Latest Hydraulic engineering Stories
Rivers, lakes, and oceans may play a large role in the water cycle, but many people don’t realize that one of the biggest factors in keeping water clean lies just below their feet.
Lawns can be seriously damaged or destroyed by flooding.
Understanding how our water catchments react to natural disturbances, may offer hydrologists greater insight into how to manage our water supplies.
Invading seawater threatens to pollute or destroy scores of Australia’s coastal water supplies.
The discovery of ‘wonky holes’ – strange freshwater seeps resembling miniature volcanoes on the seafloor – is giving Australian water scientists important new insights into the nation’s groundwater resources, and how they may be used by coastal communities.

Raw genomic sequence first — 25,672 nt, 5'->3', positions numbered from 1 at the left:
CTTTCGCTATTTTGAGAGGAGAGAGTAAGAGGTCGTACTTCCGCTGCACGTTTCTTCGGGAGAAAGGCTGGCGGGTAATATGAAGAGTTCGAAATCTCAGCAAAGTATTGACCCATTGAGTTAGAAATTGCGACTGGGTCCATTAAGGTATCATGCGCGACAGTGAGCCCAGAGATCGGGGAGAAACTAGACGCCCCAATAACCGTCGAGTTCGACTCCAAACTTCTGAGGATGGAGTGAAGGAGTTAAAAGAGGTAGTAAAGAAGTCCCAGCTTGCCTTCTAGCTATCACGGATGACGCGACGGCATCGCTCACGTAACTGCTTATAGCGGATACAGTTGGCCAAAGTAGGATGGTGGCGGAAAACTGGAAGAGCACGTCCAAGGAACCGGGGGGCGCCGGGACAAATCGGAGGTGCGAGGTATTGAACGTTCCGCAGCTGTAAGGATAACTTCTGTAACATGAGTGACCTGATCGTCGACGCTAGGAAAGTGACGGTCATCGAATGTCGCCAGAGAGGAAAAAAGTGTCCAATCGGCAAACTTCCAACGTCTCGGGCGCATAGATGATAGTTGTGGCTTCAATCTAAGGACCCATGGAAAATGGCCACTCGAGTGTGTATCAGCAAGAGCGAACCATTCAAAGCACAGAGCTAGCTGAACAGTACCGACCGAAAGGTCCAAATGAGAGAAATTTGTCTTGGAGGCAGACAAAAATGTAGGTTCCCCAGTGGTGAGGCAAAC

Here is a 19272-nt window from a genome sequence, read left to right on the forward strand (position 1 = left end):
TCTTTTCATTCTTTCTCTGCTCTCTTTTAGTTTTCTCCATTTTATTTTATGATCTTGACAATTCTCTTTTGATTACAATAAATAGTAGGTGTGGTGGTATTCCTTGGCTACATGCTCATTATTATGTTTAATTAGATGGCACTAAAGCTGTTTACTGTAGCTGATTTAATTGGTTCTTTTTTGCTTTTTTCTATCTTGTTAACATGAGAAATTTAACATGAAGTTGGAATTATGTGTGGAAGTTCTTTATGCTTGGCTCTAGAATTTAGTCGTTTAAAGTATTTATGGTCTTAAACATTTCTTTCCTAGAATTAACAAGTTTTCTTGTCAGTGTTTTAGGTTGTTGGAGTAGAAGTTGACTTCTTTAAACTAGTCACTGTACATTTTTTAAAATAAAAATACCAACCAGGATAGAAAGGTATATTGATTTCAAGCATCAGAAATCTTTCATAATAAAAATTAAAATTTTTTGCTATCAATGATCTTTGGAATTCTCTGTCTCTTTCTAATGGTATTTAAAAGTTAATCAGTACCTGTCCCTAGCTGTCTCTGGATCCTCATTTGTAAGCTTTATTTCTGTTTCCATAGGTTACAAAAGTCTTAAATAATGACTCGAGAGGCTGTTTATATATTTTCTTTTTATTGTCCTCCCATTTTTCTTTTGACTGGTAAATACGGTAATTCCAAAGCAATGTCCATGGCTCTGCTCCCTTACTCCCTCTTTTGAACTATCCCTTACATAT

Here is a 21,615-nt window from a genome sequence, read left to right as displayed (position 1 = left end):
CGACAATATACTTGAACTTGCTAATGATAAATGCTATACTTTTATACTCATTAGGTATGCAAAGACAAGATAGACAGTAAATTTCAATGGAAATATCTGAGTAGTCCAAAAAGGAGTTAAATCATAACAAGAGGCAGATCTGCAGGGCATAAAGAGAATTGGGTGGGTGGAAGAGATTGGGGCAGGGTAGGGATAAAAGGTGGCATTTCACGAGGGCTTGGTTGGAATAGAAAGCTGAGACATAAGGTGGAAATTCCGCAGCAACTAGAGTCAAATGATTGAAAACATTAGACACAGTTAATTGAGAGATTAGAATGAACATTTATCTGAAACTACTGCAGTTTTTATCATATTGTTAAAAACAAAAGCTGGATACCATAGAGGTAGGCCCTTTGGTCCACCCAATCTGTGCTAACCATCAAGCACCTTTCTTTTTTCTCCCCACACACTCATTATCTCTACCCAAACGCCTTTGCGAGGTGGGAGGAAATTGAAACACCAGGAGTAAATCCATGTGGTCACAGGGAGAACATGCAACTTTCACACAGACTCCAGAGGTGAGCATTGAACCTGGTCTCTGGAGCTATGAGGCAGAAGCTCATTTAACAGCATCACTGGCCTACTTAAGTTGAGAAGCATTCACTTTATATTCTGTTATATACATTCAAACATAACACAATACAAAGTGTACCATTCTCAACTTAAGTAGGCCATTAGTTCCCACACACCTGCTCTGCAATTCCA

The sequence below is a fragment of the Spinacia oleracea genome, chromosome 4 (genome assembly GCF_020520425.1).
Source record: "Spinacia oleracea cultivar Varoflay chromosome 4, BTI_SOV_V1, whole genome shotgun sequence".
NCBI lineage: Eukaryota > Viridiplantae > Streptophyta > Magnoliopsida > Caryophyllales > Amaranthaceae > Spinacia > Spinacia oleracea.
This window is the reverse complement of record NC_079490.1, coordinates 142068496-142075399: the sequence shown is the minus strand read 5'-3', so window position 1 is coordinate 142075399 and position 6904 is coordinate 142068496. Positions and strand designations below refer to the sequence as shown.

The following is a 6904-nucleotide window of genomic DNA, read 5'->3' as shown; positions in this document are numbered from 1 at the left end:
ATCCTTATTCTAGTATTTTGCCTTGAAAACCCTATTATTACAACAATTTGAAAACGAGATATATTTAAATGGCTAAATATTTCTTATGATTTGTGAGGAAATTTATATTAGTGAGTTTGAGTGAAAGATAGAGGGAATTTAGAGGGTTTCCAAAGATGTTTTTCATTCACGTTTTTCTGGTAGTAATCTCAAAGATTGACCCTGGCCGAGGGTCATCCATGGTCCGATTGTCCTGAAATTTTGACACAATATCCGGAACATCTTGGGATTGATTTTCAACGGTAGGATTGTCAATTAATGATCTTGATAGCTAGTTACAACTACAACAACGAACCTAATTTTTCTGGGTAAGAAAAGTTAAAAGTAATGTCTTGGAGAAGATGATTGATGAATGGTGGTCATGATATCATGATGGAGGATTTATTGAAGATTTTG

Rivers and valleys form intricate branching patterns, which have inspired some scientists to develop a theoretical understanding of river-network geometry.
Australia should prepare now for dry times ahead by ‘banking’ its water underground when rainfall is plentiful.
Scientists from the University of Hawaii at Manoa (UHM) published a study today in Nature Climate Change showing that besides marine inundation (flooding), low-lying coastal areas may also be vulnerable to "groundwater inundation," a factor largely unrecognized in earlier predictions on the effects of sea level rise (SLR).
- In medieval musical notation, a sign or neume denoting a shake or trill.